Waking up in Herat felt a lot like heaven, laid back and calm. After the torturous drive we had just endured and the lack of choice when it came to food, since leaving Kabul, we could now stretch, walk and eat at will. Lined with trees, almost every city block offered a different restaurant and there were street stalls everywhere for quick, tasty treats. I was way too excited to notice how sick I had become. Since drinking bad water way back in Pakistan, I was steadily becoming sicker and sicker. I became more aware of it while being stuck in a vehicle for three straight days, but after a while, it just seems normal in a way and you forget that it can be potentially dangerous.
The only down side to that first day was not having Stefan around. When we arrived the day before, it was the last day to enter Iran, according to Stefan’s visa. Jacques didn’t seem to have the same restrictions or rules on his visa, so Stefan left alone. We missed having him around, but we were quickly distracted and ended up being invited into more than one restaurant to sip free tea, or Super Cola. The people were eager to meet foreigners and try out their English phrases. I, being a coffee junkie, popped into the first shop/bakery I saw and asked doubtfully about coffee. Ali, the well educated and friendly shop keeper, told me as if apologizing, that there is no coffee in Herat. He then turned around to one of the shelves behind him and pulled down a bottle of Thai instant coffee. He told Jacques and I that if we wanted to have a seat, he would make us a cup of instant coffee, for free! I’m a coffee snob, but i have to admit, I was excited. A few minutes later we were sitting in his bakery drinking coffee and eating sweets! It seemed as if things couldn’t get better!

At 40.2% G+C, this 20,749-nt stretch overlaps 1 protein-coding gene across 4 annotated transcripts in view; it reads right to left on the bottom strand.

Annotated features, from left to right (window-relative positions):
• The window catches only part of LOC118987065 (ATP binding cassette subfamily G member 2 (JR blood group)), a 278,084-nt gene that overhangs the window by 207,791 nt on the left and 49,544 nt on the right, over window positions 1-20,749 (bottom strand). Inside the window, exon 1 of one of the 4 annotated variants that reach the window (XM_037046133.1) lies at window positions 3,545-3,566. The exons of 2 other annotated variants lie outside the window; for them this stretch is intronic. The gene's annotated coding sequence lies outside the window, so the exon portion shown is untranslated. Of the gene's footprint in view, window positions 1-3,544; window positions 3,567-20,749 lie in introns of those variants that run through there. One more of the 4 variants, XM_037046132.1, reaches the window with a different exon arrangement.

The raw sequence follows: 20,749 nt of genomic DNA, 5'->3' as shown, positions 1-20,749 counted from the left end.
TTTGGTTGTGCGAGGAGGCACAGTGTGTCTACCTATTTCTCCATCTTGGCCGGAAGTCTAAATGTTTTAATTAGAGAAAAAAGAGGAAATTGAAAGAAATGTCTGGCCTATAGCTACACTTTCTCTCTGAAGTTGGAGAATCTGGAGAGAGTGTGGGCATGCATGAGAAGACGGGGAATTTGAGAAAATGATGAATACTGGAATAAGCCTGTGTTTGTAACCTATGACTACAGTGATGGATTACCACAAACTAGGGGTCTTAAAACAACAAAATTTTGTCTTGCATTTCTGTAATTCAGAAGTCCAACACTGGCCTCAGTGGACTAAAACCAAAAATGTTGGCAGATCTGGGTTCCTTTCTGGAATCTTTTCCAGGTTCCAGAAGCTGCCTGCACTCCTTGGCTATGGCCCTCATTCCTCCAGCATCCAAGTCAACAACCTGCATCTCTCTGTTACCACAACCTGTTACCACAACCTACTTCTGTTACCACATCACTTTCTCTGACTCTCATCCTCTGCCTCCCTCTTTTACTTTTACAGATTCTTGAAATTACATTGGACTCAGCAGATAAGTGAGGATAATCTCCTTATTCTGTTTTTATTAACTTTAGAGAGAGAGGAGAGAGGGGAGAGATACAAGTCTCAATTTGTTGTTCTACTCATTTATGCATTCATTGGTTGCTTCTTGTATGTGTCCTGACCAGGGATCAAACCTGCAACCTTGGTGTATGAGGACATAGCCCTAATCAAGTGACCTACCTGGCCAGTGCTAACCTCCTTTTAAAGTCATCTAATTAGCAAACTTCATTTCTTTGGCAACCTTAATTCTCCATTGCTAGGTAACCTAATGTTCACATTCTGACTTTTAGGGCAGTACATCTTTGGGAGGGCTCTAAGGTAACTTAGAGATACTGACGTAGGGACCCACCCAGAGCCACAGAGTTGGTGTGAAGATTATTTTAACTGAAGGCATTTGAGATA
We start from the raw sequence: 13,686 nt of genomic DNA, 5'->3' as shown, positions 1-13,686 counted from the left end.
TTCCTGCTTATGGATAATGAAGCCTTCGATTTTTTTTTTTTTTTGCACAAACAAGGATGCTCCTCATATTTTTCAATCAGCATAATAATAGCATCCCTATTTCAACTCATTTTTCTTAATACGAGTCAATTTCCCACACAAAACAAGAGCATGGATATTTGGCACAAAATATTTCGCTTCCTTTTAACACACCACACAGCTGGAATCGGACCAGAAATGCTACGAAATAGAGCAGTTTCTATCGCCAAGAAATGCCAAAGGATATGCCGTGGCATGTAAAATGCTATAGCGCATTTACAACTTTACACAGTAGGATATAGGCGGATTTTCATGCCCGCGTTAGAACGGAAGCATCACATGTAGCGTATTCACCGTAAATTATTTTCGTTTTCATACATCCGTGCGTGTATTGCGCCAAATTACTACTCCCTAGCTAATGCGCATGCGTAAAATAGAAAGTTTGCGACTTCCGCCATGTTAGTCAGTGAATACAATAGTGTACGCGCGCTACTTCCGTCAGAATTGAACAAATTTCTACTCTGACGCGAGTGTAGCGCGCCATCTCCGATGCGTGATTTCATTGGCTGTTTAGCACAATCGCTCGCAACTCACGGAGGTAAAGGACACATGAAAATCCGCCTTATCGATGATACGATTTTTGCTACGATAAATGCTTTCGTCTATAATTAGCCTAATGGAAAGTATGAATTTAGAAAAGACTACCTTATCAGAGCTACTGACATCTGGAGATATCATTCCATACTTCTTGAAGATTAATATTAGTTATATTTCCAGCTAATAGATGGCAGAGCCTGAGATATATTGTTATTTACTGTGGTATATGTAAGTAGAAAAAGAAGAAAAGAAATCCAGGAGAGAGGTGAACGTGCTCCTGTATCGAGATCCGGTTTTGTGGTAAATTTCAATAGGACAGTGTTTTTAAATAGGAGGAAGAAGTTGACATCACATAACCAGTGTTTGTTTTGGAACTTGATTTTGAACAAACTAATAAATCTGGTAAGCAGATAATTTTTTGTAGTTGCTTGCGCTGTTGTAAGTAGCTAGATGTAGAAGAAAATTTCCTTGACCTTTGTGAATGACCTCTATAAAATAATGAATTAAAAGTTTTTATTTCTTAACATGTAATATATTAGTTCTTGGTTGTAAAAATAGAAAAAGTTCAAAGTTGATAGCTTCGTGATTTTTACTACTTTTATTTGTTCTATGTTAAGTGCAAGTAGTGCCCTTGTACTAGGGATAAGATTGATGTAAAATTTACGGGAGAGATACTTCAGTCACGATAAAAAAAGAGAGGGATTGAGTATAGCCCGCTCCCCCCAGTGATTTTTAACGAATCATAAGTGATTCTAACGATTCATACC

After more exploration and a visit to the beautiful Mosque, I met up with Shu, who was travelling with his Chinese passport. He was on his way to the Iranian embassy to ask about a visa, so I thought I would give it one more try. At the gate to the embassy was a guard post, a cement box with an Iranian officials head sticking out. There was a line of people on the side walk all the way down to the end of the block. We decided to just ask the guy with his head poking out if they issued visa’s there. He asked for our passports and when he saw mine in my hand, I was instantly denied. It was worth one more try and I would rather that happen then them take my money and make me wait. Shu got his visa in 10 minutes! The American passport must be the worst passport to travel with…